Overall, river flows were an issue for most of the 24-mile stretch.

    “The Poudre is characterized by major changes in flow volumes and timing,” the report states. “Reductions have significantly altered peak and base flows, the effects (of) which are exacerbated the further one travels downstream. Diversions also cause unnatural fluctuations in flow volume, which likely affects critical habitat and reproductive needs of fish and insects in the river.”

    Elkhead Reservoir Fishing Classic Tournament targets smallmouth bass and northern pike

    Upper Colorado River Endangered Fish Recovery Program

    From WesternSlopeNow.com (Rebecca Hykin):

    The four native fish involved with the program are the Colorado Pikeminnow, Bonytail, Humpback Chub, and Razorback Sucker. As these unique fish are found only in this part of the world, the Colorado River Basin, the decline is due to the loss in habitat and several non-native fish species preying on them, including Small Mouth Bass, Northern Pike, and Walleye.

    “The fish that we’re trying to remove compete for resources with the native fish as well as they are predatorial fish and they’ll eat the native fish as well,” said Tory Eyre, Aquatic Biologist with Colorado Parks and Wildlife (CPW).

    These non-native fish are coming into these native fish habitats from reservoirs overflowing and from a way that is a bit more unorthodox.

    “People are moving live fish from one body of water to another and that is illegal on the West Slope of Colorado, and when we have folks that are doing that, it results in a lot of our time and dollars to try to eradicate those species from areas in places that we don’t want them to be,” said Lori Martin, Senior Aquatic Biologist with CPW.

    Eyre explained the various instinctive recover efforts helping to save these native fish, “we propagate fish so we raise fish in hatcheries and stock them. We alter habitat [and] try to alter flows. Then our involvement is with the non-native removal.”

    Eyre added, “We placed gill nets in the backwaters that are a certain mesh size that targets the Northern Pike and we try to catch them in while they are entering the backwater to spawn.”

    CPW has also worked with other program partners to install spillway screens in reservoirs at Elkhead and Highline Lake State Parks to prevent non-native fish from escaping into the Yampa and Colorado Rivers.

    “It allows us to stock warm water fish that are okay with the recovery program into Highline Lake and the purpose of it is to keep those fish in the lake and not allow them to get in the Colorado River,” said Alan Martinez, Park Manager for Highline Lake State Park.

    However, those with the initiative have been running into a small issue as the recovery program is controversial for some people. Eyre explained, “Small Mouth Bass and Northern Pike are sport fish…people like to catch them.”

    As this is upsetting to some anglers, CPW has been working with the program’s agencies, and with anglers, to address their frustrations.

    “We’re trying to provide opportunities for anglers for similar species in waters or areas where there is no interaction with native fish,” said Martin.

    To encourage involvement by the angling public, CPW is sponsoring the Elkhead Reservoir Fishing Classic Tournament from June 24-July 2 in Craig.

    “The aim is to have anglers help us remove small mouth bass and northern pike so we that can better provide a compatible sport fishery that’s in line with endangered fish recovery efforts downstream,” said Martin.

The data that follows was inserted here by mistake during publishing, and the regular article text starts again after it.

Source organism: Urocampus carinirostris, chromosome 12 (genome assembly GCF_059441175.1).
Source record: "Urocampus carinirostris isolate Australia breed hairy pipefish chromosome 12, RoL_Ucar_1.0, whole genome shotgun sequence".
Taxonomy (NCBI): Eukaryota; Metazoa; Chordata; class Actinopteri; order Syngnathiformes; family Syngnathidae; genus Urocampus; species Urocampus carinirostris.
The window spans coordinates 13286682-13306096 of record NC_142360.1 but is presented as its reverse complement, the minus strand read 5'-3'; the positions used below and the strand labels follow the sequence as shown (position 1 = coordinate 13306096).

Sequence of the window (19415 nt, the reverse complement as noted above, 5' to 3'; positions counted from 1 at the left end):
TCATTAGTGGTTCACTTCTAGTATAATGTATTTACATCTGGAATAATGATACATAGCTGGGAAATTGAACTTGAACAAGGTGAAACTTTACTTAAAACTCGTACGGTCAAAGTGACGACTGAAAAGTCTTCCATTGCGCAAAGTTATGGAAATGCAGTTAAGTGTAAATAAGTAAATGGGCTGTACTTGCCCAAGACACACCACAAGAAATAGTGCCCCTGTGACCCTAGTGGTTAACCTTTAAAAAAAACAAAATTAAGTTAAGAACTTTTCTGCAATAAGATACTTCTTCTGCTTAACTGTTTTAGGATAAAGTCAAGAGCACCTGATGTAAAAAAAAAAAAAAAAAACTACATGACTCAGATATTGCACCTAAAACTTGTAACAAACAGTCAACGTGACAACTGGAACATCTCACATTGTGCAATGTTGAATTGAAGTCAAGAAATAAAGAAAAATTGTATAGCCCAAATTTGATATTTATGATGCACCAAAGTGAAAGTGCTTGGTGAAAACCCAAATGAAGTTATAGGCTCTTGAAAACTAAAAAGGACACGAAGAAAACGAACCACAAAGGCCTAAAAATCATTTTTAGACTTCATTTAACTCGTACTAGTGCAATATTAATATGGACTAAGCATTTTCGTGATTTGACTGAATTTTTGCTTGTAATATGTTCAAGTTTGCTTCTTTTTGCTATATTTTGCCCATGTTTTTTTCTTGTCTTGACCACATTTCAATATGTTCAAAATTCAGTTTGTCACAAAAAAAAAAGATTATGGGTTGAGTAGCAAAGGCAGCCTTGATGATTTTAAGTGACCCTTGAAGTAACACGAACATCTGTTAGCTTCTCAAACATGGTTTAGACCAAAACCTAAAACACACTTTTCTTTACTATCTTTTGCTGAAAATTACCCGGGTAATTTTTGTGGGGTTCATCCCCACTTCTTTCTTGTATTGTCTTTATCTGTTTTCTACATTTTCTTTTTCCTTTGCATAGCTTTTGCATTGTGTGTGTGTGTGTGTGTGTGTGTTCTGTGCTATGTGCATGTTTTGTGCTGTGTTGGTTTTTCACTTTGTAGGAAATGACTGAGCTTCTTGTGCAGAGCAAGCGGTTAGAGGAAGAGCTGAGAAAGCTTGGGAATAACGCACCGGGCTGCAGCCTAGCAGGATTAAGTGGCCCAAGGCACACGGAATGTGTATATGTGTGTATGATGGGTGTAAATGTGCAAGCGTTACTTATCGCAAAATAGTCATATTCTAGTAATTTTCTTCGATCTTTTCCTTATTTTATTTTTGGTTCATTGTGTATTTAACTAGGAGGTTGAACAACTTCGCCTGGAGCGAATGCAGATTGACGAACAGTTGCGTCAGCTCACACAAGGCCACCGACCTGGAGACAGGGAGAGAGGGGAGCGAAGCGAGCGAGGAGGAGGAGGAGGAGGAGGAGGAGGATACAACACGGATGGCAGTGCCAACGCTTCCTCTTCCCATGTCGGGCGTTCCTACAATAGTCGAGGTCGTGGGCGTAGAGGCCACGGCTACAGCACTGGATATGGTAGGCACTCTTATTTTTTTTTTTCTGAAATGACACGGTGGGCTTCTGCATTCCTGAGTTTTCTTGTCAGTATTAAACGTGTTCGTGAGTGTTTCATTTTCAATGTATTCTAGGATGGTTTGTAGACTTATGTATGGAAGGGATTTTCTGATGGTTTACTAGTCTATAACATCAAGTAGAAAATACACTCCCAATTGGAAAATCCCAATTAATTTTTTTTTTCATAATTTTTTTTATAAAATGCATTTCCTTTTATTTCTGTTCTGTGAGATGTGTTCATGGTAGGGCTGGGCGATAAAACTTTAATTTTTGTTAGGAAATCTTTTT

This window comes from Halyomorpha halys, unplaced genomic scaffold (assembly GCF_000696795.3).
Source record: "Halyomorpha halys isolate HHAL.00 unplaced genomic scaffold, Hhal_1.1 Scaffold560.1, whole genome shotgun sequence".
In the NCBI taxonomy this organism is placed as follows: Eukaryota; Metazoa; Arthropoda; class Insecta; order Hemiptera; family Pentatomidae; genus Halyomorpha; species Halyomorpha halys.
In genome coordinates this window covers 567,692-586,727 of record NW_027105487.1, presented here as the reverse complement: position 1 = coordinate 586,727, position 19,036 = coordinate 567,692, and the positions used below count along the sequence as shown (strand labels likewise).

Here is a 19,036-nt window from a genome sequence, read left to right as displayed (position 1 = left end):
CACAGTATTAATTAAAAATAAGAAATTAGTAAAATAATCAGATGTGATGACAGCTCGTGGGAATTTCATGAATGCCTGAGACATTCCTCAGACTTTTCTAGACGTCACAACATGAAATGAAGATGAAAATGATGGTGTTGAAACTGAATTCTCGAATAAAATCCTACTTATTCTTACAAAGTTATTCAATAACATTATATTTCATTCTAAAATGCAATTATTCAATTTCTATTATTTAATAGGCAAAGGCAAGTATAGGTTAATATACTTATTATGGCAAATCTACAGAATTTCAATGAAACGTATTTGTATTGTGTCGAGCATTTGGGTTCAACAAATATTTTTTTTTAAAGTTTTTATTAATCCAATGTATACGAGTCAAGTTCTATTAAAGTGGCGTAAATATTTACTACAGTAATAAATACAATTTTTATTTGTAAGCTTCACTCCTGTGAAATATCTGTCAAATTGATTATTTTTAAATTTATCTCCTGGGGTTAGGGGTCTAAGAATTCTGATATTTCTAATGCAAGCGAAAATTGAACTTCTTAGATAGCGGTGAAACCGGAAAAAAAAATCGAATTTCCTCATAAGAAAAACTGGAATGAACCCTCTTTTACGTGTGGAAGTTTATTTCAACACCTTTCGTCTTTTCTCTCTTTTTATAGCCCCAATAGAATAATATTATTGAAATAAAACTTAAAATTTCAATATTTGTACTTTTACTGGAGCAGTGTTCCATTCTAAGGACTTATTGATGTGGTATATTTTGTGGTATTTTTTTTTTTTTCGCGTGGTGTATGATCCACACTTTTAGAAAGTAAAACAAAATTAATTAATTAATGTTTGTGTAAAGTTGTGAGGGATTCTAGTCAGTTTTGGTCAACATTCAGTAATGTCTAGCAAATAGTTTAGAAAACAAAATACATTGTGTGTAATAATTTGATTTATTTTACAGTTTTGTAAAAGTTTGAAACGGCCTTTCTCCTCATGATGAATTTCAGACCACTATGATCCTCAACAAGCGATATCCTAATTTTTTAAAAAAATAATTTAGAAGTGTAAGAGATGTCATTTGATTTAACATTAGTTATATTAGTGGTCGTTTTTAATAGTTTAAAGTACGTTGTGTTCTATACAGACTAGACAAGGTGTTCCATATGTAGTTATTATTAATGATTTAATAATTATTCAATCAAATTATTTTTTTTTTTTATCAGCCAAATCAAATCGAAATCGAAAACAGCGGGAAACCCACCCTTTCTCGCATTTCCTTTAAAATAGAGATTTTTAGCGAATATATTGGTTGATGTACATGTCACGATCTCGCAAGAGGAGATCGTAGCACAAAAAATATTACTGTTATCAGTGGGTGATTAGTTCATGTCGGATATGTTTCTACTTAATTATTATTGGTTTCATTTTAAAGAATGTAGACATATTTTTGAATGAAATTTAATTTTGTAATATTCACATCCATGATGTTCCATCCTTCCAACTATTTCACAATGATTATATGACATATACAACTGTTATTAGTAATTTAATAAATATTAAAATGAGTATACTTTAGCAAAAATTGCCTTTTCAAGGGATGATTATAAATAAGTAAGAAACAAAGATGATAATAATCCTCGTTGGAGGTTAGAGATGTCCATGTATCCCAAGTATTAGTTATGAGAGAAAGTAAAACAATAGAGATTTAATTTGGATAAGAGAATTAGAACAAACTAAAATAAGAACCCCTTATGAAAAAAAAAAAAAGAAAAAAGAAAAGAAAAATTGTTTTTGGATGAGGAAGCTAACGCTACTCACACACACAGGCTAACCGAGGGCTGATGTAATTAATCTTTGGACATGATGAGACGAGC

With all of the efforts in helping to reduce the non-native fish to increase the native fish populations, CPW officials say some improvements with some species have already been made in some locations along the Western Slope.

    “This is kind of our one chance to recovery these species. They’re not found anywhere else, so if they’re gone, then they’re gone, and they’re gone forever,” said Eyre.

    Elkhead Reservoir

    Will the @EPA reconsider the Fountain Creek lawsuit?…@RepDLamborn pow wows with @EPAScottPruitt

    The Fountain Creek Watershed is located along the central front range of Colorado. It is a 927-square mile watershed that drains south into the Arkansas River at Pueblo. The watershed is bordered by the Palmer Divide to the north, Pikes Peak to the west, and a minor divide 20 miles east of Colorado Springs. Map via the Fountain Creek Watershed Flood Control and Greenway District.

    From the Associated Press via the The Fort Collins Coloradoan:

    The Denver Post reports that Lamborn has spoken twice with EPA chief Scott Pruitt about the suit, which was filed in 2016 by the EPA and the Colorado Department of Public Health and Environment.

    Pueblo County joined the suit this year.

    Colorado Springs insists it is investing $460 million with other municipalities over the next two decades to address the problem…

    The EPA declined to comment.

    [Stormwater] in Colorado Springs flows into Fountain Creek and south to Pueblo, where it joins the Arkansas River. The Arkansas is heavily used by agriculture in southeast Colorado.

    The EPA and the Colorado Department of Public Health and Environment filed suit in 2016, alleging water quality violations.

    Lamborn said he’d like to get the Colorado state agency to abandon the suit. But Dr. Larry Wolk, the department’s executive director and chief medical officer, said the agency believes “these significant violations need to be corrected in order to protect the state’s water quality.”

    “It’s not just the EPA, but it’s also the state of Colorado that filed the lawsuit,” said Jane Ard-Smith, chair of the Sierra Club’s Pikes Peak chapter. “The EPA doesn’t go around suing willy-nilly. We’ve seen a history of [stormwater] violations, so I would hope that the congressman would see the value of enforcing clean water laws.”